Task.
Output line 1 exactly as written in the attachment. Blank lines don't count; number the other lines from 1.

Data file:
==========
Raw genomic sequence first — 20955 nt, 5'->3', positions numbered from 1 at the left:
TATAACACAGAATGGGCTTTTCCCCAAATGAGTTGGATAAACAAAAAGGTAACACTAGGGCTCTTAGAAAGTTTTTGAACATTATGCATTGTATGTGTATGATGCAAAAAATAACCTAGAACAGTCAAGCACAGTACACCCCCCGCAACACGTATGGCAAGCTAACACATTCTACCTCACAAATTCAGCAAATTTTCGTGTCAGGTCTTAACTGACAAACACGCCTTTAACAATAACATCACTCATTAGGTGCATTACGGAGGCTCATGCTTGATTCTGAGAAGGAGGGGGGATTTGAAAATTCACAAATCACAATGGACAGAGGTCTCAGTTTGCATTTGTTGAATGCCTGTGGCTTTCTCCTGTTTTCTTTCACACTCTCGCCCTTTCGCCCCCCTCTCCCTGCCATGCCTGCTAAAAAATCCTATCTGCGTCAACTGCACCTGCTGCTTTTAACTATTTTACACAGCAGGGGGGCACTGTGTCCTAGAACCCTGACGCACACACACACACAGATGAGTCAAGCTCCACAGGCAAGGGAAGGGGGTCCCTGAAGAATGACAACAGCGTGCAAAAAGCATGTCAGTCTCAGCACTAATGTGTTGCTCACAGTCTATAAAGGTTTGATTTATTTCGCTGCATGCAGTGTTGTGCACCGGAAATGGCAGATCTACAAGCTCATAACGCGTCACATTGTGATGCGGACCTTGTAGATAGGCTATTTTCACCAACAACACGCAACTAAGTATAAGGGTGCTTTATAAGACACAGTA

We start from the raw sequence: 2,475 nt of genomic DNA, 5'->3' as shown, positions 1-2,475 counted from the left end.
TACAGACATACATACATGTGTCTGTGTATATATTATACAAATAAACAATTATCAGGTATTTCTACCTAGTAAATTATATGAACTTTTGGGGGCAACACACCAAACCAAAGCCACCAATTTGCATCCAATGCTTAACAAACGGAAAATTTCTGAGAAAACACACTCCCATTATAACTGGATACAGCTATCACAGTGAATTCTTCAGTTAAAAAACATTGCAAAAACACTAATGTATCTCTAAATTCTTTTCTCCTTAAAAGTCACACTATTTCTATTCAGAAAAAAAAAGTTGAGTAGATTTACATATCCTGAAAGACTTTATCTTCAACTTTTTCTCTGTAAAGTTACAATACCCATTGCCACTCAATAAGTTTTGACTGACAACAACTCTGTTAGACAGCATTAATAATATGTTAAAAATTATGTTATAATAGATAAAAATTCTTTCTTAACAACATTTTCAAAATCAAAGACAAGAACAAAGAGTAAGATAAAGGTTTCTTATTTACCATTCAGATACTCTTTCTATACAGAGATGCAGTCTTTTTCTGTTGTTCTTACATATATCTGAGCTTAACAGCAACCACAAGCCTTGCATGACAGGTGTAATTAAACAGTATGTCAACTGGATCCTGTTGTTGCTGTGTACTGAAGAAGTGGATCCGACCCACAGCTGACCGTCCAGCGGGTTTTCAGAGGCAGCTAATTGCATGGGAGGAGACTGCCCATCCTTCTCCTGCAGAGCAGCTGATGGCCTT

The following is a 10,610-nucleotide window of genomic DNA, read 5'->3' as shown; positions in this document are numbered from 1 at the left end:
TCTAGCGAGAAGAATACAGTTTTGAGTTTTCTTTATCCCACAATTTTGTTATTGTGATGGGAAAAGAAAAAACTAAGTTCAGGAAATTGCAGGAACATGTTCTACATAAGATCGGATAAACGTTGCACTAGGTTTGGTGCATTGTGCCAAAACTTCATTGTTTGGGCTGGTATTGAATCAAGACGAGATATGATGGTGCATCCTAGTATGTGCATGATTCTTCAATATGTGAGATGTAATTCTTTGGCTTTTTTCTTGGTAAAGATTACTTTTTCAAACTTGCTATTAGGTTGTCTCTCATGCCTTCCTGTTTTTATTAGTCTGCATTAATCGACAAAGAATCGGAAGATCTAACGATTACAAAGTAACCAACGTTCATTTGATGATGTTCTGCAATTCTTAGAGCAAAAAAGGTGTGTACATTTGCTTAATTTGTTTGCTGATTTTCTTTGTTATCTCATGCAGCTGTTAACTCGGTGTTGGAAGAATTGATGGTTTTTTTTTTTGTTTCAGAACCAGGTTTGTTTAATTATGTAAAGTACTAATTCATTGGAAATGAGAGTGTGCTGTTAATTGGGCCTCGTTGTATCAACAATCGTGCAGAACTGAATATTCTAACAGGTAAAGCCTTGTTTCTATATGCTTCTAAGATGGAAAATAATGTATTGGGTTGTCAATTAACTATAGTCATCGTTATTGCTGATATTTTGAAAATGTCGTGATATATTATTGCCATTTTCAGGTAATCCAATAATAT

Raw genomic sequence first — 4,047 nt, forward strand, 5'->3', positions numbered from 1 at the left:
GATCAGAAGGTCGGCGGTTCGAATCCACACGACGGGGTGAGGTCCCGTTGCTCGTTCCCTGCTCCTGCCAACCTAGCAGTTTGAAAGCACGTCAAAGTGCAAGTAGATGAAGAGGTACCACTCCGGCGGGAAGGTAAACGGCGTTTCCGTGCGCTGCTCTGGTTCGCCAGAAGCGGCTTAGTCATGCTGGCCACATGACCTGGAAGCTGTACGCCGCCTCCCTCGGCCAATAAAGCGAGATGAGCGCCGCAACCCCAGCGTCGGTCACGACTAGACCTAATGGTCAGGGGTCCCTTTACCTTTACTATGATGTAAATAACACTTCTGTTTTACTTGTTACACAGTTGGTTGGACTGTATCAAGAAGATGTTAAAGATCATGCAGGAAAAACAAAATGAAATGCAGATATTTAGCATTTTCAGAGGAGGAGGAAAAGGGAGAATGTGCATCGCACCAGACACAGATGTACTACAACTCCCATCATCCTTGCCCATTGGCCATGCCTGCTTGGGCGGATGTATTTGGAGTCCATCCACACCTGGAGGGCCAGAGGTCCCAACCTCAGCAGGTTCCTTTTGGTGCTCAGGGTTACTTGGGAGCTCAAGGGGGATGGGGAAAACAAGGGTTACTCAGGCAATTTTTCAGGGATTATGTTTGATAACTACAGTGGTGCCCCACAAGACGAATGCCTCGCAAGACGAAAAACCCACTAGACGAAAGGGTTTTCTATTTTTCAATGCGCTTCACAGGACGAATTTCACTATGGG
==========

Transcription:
Raw genomic sequence first — 20955 nt, 5'->3', positions numbered from 1 at the left: